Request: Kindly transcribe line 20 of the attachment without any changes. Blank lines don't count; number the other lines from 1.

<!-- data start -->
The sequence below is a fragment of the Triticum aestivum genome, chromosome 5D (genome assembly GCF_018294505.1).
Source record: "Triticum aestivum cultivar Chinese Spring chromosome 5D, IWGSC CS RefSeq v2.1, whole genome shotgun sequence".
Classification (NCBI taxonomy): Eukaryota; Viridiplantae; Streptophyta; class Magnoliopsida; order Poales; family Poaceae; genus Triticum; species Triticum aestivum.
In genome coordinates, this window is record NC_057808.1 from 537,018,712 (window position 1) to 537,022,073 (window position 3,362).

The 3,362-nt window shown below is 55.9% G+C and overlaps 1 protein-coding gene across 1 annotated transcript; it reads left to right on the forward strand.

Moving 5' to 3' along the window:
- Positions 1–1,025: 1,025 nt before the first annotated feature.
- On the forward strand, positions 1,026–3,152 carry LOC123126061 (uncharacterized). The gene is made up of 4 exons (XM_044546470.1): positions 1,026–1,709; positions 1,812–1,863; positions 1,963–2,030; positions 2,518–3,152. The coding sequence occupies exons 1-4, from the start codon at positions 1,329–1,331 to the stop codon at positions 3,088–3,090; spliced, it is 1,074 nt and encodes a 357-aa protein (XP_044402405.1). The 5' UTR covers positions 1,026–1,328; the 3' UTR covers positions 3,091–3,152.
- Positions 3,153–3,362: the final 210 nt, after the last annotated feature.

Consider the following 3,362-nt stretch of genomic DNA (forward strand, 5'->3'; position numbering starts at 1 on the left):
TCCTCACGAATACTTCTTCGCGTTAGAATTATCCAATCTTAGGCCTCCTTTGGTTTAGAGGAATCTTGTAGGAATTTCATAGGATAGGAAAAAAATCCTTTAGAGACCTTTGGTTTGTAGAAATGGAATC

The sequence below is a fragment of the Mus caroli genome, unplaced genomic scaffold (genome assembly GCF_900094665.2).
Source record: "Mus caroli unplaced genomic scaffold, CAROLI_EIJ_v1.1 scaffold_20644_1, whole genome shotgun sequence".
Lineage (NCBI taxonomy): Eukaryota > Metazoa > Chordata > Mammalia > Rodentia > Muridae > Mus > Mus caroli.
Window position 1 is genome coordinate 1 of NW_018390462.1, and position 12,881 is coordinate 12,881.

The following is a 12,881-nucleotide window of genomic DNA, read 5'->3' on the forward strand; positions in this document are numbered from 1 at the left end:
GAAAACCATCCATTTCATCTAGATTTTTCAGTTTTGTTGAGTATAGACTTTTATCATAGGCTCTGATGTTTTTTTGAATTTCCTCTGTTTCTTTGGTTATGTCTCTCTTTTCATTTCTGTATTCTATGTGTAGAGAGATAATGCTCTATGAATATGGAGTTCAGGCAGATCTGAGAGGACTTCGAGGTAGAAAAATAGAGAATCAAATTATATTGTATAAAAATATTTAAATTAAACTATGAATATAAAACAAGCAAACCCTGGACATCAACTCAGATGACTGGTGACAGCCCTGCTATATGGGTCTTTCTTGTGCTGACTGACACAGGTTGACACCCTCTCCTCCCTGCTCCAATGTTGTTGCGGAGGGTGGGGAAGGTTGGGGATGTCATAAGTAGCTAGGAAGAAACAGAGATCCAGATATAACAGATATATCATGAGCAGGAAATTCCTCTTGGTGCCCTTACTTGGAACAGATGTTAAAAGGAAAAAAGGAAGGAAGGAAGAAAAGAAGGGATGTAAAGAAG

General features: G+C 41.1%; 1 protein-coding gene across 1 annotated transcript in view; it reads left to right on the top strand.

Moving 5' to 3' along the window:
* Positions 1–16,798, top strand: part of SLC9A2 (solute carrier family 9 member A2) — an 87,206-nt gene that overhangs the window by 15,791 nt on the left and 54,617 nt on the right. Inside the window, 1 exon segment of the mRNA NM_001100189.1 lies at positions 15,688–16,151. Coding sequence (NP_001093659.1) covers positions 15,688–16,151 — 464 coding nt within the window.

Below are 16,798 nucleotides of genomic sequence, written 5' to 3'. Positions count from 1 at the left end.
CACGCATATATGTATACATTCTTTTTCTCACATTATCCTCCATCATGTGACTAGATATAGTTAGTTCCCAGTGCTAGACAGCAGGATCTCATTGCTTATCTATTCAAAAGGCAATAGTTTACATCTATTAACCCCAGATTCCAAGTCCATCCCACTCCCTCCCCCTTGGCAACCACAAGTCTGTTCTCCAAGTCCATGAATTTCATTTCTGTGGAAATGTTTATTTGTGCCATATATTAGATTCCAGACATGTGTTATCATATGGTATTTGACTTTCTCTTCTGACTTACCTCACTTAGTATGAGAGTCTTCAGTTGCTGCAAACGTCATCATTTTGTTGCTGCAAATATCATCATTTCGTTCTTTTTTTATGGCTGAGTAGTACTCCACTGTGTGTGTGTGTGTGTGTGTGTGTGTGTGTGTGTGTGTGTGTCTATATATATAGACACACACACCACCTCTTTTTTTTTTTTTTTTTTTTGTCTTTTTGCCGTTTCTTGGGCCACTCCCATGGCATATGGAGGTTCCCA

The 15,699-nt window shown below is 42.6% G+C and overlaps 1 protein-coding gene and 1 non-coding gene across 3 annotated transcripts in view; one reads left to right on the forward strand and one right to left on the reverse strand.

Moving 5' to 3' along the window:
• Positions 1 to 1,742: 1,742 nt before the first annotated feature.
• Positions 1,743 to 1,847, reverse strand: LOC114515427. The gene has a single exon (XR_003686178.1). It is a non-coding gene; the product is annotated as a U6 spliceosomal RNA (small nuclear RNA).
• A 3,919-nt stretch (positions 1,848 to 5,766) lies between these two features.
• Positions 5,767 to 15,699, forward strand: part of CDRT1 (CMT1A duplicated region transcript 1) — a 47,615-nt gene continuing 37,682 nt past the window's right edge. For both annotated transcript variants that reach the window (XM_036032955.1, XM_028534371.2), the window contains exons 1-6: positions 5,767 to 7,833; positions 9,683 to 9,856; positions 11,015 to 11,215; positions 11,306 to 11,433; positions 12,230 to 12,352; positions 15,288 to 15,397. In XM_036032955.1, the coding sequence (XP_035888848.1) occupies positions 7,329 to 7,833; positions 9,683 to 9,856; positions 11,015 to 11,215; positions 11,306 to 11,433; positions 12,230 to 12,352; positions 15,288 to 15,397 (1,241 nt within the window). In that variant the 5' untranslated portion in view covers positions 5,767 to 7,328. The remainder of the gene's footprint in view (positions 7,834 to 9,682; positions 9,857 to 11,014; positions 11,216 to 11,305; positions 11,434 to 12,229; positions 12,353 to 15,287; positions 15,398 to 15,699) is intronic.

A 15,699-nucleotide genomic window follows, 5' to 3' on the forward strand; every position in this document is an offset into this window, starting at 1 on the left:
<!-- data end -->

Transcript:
* Positions 1–16,798, top strand: part of SLC9A2 (solute carrier family 9 member A2) — an 87,206-nt gene that overhangs the window by 15,791 nt on the left and 54,617 nt on the right. Inside the window, 1 exon segment of the mRNA NM_001100189.1 lies at positions 15,688–16,151. Coding sequence (NP_001093659.1) covers positions 15,688–16,151 — 464 coding nt within the window.